• Respondents also support enhanced coordination efforts between housing and transit to increase density and/or development along existing transit routes. The availability of transit does not necessarily mean there is a sufficient level of coordination between transit providers, developers, and planning and zoning agencies. This sometimes results in new affordable, dense developments being built in areas where there is no transit service, or the route/service is limited and ill-prepared to handle the influx of potential customers. In addition to strengthening transit around existing housing developments or high-density areas, developers of new affordable and/or dense housing can also be incentivized to work with transit providers and place these developments where there is sufficient transit capacity to support them. This can be done through, as mentioned by the respondents, relaxing parking requirements in targeted areas, promoting transit-oriented developments, allowing density bonuses (zoning provisions to allow more dwelling units to be built in a given area), or providing additional funding (grants or loans) for housing development projects that include transit in their plans.
  • There is a strong need for providing first mile/last mile connections. Even if transit is available to support housing, access to the transit network can still be a barrier, limiting its effectiveness. Numerous respondents highlighted the need to provide better first mile/last mile connections to help access those areas where it is not effective to extend the transit route. This is accomplished through improving bicycle and pedestrian connections, such as sidewalk and crosswalk infrastructure, between housing and transit along with implementing micromobility programs (e.g., e-scooter, bike-sharing) where feasible.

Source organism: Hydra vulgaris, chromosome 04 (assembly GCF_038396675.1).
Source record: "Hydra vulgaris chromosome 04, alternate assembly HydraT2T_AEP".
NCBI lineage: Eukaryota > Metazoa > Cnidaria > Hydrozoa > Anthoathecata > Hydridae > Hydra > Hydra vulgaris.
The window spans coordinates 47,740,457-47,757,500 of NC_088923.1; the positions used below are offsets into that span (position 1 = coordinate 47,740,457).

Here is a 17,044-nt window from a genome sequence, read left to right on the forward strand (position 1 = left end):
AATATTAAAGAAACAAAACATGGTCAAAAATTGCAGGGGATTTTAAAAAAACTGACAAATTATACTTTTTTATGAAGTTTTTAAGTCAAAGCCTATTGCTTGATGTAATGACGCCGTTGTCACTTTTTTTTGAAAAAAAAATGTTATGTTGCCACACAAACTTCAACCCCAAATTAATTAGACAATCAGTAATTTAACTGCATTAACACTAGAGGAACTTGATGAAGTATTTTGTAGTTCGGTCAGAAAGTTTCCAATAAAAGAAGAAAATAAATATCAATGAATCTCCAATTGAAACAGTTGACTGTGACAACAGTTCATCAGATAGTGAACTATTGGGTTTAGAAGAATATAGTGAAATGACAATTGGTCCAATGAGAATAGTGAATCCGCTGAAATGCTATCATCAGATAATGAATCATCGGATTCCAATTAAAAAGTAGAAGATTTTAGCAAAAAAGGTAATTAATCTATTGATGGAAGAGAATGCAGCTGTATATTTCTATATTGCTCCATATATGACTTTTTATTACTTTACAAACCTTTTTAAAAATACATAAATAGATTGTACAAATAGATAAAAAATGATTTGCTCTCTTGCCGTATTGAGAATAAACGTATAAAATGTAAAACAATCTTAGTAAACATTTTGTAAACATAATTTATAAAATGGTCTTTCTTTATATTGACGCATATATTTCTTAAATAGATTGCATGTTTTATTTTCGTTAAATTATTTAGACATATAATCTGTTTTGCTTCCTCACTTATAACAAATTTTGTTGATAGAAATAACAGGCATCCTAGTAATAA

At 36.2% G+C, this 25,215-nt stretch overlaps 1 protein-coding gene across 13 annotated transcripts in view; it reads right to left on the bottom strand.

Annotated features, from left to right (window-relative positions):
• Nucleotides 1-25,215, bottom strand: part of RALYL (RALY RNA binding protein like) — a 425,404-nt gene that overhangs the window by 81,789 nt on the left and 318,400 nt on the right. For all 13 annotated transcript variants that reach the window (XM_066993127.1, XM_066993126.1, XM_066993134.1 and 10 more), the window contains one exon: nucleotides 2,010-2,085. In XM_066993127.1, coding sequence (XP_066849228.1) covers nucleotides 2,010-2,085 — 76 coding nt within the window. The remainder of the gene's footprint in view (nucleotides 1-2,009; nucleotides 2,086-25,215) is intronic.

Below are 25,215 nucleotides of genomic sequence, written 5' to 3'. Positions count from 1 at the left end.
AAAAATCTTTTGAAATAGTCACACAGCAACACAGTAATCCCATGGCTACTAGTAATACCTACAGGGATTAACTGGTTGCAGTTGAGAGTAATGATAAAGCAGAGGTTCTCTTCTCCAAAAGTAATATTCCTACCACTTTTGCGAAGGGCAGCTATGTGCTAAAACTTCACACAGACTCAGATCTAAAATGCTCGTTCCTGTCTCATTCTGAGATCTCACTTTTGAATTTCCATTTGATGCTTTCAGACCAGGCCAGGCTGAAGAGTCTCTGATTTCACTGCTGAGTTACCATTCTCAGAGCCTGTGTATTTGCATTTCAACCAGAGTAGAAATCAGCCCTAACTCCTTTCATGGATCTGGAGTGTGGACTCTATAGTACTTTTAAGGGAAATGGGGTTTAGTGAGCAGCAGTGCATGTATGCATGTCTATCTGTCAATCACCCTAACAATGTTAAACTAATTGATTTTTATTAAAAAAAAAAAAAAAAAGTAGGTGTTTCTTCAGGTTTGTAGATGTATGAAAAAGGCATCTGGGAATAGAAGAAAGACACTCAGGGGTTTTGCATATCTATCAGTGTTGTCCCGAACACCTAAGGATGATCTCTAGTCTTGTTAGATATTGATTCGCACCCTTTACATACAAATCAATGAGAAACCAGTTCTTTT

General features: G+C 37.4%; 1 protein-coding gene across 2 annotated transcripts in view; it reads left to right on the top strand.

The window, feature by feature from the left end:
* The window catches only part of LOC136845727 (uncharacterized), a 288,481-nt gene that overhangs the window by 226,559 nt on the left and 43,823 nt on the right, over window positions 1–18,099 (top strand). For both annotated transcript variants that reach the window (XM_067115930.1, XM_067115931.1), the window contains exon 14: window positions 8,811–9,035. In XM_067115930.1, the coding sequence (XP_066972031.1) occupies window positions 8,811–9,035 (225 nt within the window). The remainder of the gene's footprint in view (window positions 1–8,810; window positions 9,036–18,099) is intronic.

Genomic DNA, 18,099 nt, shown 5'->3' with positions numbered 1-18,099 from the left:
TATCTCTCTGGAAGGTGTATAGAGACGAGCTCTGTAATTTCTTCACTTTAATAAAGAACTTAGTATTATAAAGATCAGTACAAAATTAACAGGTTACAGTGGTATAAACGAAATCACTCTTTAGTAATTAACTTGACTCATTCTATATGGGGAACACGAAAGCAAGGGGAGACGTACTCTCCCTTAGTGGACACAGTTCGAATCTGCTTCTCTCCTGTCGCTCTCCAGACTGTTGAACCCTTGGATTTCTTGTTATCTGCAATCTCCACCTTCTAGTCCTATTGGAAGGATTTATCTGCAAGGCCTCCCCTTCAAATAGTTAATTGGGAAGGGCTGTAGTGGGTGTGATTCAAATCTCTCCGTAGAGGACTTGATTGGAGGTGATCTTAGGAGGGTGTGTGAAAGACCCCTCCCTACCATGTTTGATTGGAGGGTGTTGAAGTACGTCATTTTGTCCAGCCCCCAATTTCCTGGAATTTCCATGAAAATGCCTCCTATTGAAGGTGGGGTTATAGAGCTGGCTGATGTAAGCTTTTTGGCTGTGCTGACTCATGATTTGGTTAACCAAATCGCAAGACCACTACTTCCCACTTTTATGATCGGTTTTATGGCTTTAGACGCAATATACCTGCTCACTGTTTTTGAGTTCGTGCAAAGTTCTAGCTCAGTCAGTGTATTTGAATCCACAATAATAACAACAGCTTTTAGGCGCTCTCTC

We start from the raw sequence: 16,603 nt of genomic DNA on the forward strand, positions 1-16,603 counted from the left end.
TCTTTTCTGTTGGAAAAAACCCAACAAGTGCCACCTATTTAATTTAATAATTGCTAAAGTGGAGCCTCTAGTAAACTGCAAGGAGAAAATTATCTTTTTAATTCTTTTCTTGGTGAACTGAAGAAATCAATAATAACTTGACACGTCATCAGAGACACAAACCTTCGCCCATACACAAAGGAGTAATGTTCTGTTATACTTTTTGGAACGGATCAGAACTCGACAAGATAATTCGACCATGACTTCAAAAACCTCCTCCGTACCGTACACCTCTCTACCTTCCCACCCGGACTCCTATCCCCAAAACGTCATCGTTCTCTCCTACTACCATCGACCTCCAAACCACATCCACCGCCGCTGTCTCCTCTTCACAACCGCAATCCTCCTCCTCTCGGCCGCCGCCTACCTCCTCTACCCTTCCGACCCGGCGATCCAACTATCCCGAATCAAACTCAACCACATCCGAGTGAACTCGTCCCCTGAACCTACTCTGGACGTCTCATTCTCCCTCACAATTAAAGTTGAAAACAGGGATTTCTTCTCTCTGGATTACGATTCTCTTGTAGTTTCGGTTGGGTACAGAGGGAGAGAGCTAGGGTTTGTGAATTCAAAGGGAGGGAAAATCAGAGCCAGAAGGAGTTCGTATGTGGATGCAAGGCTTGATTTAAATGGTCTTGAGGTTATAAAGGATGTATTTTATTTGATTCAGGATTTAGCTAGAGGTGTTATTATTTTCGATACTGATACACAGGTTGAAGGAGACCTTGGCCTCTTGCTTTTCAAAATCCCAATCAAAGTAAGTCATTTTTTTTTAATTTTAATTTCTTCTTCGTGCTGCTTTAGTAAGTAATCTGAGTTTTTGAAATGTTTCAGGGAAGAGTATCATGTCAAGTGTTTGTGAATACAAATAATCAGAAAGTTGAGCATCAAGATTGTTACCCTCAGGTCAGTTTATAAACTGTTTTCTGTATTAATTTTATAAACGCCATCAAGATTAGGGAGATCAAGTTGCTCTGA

To learn more about the Transit and Housing Survey, click here.

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Study Final Products and Benefits for Stakeholders

Going forward, this study’s products will help public agency staff and decision makers understand how to better link housing development with transit infrastructure and services.

The study can help guide public investment and lead to denser developments along bus, streetcar, and/or rail lines. It can help implement national and statewide emissions initiatives, such as the Climate-Friendly and Equitable Communities Program, to help meet climate change targets. Most importantly, this project provides recommendations and strategies to help make Oregon a better, more affordable place to live.

In the toolkit, transit providers, state agencies, and local, regional, and tribal agencies and their leaders and decision makers can explore various tools, actions, and strategies identified throughout the study. The toolkit will show them along with attributes such as level of effort, what kind of agency likely has authority to implement, etc. 

The final report collects and summarizes the lessons of all the mini-studies that built this Oregon Transit and Housing Study.

This study consisted of a series of smaller studies as described throughout this online open house, that lead up to the final report and toolkit. These interim reports have in-depth information for public agency staff and stakeholders to consider. See all these products listed below on the project website

Thank you for taking time to explore these study results, and thank you also to all who contributed to this study. Please feel free to share the products with others who may be interested.